Potassium occurs in two stable isotopes (Ar atoms trapped inside minerals.
These factors introduce error limits on the upper and lower bounds of dating, so that final determination of age is reliant on the environmental factors during formation, melting, and exposure to decreased pressure and/or open-air.
Time since recrystallization is calculated by measuring the ratio of the amount of The quickly cooled lavas that make nearly ideal samples for K–Ar dating also preserve a record of the direction and intensity of the local magnetic field as the sample cooled past the Curie temperature of iron.
The potassium-argon age of some meteorites is as old as 4,500,000,000 years, and volcanic rocks as young as 20,000 years old have been measured by this method.
Potassium–argon dating, abbreviated K–Ar dating, is a radiometric dating method used in geochronology and archaeology.
While this assumption holds true in the vast majority of cases, excess argon can occasionally be trapped in the mineral when it crystallizes, causing the K-Ar age to be a few hundred thousand to a few million years older than the actual cooling age.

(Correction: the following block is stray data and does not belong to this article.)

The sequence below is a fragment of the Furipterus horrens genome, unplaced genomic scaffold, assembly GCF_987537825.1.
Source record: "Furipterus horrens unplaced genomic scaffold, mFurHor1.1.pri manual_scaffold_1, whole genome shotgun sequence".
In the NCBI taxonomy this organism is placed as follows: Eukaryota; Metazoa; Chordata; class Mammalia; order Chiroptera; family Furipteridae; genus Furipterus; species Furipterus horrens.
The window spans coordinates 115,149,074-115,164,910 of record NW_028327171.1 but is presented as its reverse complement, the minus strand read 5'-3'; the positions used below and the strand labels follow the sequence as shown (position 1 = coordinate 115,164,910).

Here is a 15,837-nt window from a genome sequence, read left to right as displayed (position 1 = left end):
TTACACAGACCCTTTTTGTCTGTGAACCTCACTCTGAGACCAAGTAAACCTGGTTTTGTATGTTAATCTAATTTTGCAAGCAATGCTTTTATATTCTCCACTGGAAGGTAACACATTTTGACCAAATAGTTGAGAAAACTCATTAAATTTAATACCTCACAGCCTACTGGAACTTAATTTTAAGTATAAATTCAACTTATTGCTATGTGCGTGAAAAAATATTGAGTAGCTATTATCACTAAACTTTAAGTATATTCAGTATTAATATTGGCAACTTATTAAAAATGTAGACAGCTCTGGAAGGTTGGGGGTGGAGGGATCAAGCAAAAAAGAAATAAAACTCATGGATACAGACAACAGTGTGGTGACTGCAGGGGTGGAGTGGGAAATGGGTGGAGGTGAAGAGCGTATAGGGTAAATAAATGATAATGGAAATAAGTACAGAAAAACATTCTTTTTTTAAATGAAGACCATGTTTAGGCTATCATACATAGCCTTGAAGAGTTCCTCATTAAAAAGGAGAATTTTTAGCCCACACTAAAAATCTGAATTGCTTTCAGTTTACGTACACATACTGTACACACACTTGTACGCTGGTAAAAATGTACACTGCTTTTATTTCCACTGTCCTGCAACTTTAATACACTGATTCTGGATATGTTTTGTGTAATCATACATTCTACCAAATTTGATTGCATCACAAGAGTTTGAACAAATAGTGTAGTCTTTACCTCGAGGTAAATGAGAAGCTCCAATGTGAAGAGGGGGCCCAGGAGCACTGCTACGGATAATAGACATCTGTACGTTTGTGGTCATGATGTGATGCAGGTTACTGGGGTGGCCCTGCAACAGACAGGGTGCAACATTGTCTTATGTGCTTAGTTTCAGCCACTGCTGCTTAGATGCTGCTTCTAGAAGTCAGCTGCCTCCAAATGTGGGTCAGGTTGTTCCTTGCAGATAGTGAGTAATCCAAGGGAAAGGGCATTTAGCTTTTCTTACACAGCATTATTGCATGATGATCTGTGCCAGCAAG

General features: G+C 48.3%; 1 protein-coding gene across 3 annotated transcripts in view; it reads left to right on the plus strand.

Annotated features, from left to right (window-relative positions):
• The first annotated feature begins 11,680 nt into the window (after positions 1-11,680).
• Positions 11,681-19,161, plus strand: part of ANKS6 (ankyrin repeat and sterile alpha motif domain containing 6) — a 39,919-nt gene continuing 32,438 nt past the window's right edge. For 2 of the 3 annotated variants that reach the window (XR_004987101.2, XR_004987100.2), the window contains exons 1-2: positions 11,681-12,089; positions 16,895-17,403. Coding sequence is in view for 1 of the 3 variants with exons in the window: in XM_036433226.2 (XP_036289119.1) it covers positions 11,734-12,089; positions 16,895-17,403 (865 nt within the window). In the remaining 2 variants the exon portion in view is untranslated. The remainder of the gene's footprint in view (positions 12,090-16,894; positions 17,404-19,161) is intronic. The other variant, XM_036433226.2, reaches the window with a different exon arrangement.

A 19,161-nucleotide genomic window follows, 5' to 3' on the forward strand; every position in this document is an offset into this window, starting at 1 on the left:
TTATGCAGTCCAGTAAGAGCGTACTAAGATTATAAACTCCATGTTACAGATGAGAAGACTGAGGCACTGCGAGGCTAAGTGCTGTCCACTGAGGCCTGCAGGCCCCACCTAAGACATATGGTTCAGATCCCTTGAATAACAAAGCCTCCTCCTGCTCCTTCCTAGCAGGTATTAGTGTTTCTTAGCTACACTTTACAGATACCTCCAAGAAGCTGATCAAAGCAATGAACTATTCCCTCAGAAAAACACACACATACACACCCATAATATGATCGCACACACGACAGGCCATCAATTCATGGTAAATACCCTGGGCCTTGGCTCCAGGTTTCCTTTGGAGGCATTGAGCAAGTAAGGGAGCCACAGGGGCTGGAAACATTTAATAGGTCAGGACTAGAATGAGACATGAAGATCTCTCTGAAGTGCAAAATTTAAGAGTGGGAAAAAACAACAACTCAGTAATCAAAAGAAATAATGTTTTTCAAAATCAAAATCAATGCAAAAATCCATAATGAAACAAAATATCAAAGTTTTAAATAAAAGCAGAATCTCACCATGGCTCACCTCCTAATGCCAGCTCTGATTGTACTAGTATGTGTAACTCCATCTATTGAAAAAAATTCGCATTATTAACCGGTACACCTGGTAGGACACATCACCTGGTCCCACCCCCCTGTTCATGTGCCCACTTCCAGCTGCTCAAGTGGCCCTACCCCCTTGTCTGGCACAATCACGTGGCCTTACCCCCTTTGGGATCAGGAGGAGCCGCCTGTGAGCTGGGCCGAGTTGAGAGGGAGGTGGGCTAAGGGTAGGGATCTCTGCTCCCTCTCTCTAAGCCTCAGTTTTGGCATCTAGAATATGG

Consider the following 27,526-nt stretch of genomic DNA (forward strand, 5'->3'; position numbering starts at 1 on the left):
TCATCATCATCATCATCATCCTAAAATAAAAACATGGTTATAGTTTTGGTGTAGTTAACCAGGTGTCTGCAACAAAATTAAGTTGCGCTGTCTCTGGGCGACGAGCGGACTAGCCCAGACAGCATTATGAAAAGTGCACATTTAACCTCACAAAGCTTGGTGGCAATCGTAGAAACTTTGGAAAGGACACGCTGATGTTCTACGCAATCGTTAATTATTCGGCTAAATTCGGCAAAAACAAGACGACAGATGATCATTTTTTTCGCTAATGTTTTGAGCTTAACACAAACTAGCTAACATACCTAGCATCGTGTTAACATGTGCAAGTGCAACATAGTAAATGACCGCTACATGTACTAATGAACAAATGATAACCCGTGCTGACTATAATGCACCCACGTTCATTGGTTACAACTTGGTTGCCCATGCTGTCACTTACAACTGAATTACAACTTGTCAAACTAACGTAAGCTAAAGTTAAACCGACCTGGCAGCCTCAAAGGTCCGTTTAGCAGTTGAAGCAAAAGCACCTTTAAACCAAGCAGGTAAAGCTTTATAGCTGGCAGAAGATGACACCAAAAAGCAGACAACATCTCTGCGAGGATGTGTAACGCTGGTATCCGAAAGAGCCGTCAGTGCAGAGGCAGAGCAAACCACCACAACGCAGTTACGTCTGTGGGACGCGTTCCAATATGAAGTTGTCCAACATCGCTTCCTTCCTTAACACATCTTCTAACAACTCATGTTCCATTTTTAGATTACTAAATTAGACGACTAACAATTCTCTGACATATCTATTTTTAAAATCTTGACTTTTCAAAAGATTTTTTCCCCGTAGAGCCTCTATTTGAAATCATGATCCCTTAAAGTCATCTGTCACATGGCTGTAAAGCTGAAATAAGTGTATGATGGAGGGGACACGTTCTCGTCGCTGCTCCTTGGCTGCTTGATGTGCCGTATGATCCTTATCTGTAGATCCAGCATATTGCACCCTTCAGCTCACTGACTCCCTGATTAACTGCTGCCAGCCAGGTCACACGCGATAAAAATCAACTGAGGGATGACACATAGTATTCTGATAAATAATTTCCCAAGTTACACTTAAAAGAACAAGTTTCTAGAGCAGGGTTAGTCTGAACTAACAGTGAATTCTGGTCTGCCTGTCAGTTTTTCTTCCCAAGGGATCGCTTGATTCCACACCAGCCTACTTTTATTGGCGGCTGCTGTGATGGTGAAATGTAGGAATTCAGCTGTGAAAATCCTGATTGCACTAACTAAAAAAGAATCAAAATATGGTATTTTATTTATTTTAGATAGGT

Secondly, K-Ar dating assumes that very little or no argon or potassium was lost from the mineral since it formed. it does not bond to any other elements), it can readily escape from minerals if they are exposed to significant amounts of heat for a prolonged period of time.
On the other hand, the abundance of argon in the is relatively small because of its escape to the atmosphere during processes associated with volcanism.
The potassium-argon dating method has been used to measure a wide variety of ages.
Geologists have used this method to date rocks as much as 4 billion years old.
It is based on the fact that some of the radioactive isotope of Potassium, Potassium-40 (K-40) ,decays to the gas Argon as Argon-40 (Ar-40).
Though we know that K-Ar dating works and is generally quite accurate, however, the method does have several limitations.